When I was a kid, before we went to church on Sundays, my dad would have the TV on. Richard Roberts (Oral’s son) would sing “Something good is going to happen to you, happen to you, this very day. Something good is going to happen to you, Jesus of Nazareth is passing your way.”
Something Katherine Kuhlmann would be on, and she would start her program by saying “I belieeeeeeeve in miiiiiiracles!”
I don’t believe in miracles, not anymore, but when you’re learning a strange language in a strange land, things happen that make even a skeptic like me take pause.
Part of it’s just the natural function of the brain, which is capable of so much more than we know or understand. After less than two weeks in Tanzania, I carried on conversations, almost entirely in Swahili, for a couple hours at Woodland, having a couple beers, and eating the best barbecued chicken and cucumber salad I’ve ever tasted. I talked to Genes, the owner, learning all about him and his family, and his 25 years in business (he’s 48), and his trip to Czech Republic. I told him I’m going to the Pare Mountains tomorrow, and he said that’s his home. He told me he speaks Pare and Chagga in addition to “a little” English and Swahili. I told him about my dad, and his life as a language teacher.
It poured down rain — the first rain since I came — and I learned to say “rain” and “big rain” and a few other words.
I talked to strangers, and the girl from the kitchen, who asked about my wife. I talked to a security guard for a while, and to the guys who work there, Julius and Leodgard, who is Genes’ son. I told them I didn’t want to walk home at night, so could someone give me a ride on a motorcycle. (I acted it out with my hands, vroom vroom!)
As I was finishing my beer and watching TV, a guy in a hoodie stopped in front of the TV. I said “Habari,” and he responded in perfect English. I told him so, and he said, “I watch a lot of movies.” I struck up a conversation, and he told me he’s a musician. He went to South Africa to record but got framed and spent three years in jail. So now he’s back home in Moshi.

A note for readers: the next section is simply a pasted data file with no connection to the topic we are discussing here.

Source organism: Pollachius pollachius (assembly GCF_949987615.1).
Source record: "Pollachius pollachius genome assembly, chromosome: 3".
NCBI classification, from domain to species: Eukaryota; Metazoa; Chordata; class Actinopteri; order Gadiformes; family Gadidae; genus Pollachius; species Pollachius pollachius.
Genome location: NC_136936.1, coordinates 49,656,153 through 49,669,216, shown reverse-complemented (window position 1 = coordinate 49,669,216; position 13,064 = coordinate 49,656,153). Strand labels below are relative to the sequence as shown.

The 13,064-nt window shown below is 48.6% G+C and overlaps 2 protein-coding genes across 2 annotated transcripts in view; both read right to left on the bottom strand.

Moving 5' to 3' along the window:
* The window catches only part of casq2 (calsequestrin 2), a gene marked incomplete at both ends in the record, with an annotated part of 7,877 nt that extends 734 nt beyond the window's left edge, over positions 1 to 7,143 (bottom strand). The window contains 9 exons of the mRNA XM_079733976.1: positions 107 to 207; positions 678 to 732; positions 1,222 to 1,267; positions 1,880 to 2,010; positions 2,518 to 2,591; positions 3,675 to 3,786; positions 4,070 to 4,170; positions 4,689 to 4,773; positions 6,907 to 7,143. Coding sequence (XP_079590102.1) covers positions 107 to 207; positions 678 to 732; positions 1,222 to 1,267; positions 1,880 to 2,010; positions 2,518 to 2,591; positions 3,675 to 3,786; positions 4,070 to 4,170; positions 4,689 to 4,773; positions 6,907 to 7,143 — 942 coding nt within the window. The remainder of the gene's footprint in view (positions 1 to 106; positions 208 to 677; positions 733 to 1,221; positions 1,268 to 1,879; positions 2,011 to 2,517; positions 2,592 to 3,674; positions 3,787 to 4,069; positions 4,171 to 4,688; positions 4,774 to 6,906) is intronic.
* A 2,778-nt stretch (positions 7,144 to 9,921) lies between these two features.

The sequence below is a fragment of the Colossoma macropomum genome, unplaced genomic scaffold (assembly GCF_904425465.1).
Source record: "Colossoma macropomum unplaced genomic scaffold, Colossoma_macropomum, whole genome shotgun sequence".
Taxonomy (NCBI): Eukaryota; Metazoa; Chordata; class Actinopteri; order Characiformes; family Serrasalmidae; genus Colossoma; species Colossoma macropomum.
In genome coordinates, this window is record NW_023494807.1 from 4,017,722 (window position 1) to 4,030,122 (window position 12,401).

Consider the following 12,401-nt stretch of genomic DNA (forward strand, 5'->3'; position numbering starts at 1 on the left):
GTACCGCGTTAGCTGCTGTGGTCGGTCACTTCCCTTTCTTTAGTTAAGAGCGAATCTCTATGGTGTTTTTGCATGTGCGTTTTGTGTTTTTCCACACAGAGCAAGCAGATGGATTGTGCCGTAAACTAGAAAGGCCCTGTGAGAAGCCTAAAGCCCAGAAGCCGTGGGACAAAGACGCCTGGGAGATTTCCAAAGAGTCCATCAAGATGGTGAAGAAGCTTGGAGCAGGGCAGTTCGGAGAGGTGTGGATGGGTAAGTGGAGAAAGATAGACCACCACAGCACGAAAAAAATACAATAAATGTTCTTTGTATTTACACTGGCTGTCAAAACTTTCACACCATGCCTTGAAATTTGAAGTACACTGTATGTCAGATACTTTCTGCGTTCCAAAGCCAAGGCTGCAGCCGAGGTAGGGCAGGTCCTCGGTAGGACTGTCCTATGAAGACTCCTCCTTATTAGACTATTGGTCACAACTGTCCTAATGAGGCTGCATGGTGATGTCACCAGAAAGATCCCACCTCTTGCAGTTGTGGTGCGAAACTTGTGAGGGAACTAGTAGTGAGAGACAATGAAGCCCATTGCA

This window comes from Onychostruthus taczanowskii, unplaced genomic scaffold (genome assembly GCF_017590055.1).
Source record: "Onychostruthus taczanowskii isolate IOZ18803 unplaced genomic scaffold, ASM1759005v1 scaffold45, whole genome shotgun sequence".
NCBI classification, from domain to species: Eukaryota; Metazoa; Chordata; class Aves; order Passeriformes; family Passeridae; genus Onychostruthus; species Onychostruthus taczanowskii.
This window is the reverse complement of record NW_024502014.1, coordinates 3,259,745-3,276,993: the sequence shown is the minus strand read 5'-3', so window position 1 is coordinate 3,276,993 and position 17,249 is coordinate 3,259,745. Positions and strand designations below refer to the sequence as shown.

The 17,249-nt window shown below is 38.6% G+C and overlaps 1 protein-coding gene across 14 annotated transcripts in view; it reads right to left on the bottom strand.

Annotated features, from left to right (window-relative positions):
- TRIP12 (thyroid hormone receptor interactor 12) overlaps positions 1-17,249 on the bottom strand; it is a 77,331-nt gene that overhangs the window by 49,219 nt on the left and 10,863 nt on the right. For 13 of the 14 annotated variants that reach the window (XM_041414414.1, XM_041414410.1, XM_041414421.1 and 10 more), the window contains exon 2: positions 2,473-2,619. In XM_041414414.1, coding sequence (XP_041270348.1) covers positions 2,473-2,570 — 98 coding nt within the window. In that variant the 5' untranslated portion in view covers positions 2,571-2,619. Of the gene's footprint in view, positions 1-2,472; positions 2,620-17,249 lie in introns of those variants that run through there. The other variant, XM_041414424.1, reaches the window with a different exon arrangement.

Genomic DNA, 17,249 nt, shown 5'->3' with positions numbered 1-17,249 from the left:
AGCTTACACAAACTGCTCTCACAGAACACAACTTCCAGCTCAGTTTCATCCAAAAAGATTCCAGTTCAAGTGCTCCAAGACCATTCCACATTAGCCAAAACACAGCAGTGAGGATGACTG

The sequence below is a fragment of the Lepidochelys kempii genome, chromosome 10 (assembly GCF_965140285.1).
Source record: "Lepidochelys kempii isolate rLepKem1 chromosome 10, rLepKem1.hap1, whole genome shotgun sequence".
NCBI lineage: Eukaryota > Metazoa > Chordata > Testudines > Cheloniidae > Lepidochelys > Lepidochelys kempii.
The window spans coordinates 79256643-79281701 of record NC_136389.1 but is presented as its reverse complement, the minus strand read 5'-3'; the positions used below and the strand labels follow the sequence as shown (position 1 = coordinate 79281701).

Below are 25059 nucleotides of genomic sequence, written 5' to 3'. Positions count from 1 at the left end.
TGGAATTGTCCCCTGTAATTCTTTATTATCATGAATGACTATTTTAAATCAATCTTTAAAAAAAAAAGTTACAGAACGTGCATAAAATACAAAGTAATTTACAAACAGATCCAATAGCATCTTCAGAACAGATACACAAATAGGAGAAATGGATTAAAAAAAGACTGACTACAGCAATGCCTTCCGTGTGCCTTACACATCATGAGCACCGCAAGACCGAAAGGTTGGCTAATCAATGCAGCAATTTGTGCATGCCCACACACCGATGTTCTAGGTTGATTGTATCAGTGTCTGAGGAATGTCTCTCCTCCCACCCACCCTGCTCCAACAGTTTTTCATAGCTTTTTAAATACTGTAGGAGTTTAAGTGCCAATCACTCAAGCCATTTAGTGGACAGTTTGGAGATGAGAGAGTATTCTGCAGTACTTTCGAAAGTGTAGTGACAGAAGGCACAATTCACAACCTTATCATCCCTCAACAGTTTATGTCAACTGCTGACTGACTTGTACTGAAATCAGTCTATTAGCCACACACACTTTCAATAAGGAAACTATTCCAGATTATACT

“Pole,” I said. “I’m sorry.”
“It’s okay, it made me who I am.”
He told me his name, but I can’t remember. (The African names are harder to remember for me than the Western ones.)
We talked about American music, and he said he’s been listening to his father’s record collection. He loves Bob Dylan, so I told him I was from Minnesota, and that I was a musician. I asked him if he liked country music, like Johnny Cash. He said he’s heard of Johnny Cash, but his favorite is Don Williams. I sang a few lines of “You’re my Best Friend,” and he said his favorite song by Don Williams is “I believe in you.” We simultaneously broke into “I don’t believe in superstars, organic food and foreign cars.”
He told me he was playing at a little place down the road called Glacier. I said I might come, but I had to go home first to see if my friends wanted to come along. I gave him my email and website and said I’d like to play music sometime. He said if I came to Glacier, he’d get me up on stage.
As I got on the motorbike (“bota bota”) to go home, it started pouring rain, and by the time we got there I was soaked. The driver said he was sorry (“pole”), and I said “sawa” (something like “okay”). Sarah and Alfred were there, and I told them all about it and confessed that I’m a musician. They wanted to hear my songs, so I showed them my website and my Reverbnation page.
Alfred and I decided to go to Glacier, but Sarah declined, nervous about our trip to the mountains tomorrow. She tried to call us a cab, but three strikes indicated that it was not to be. Besides, it was pouring, with house-shaking thunder and lightning.
As I’m writing this, the rain has stopped, and I can hear the music from Glacier, which is more than a mile away. Sounds like “La Bamba” to me. Maybe “Guantanamera.”
I wish I was there, and I hope I get the chance to hear him sing, and that he sends me an email and we can talk music sometime.
Even if it doesn’t work out, it’s amazing what a simple “habari” can lead to. Miracles, almost.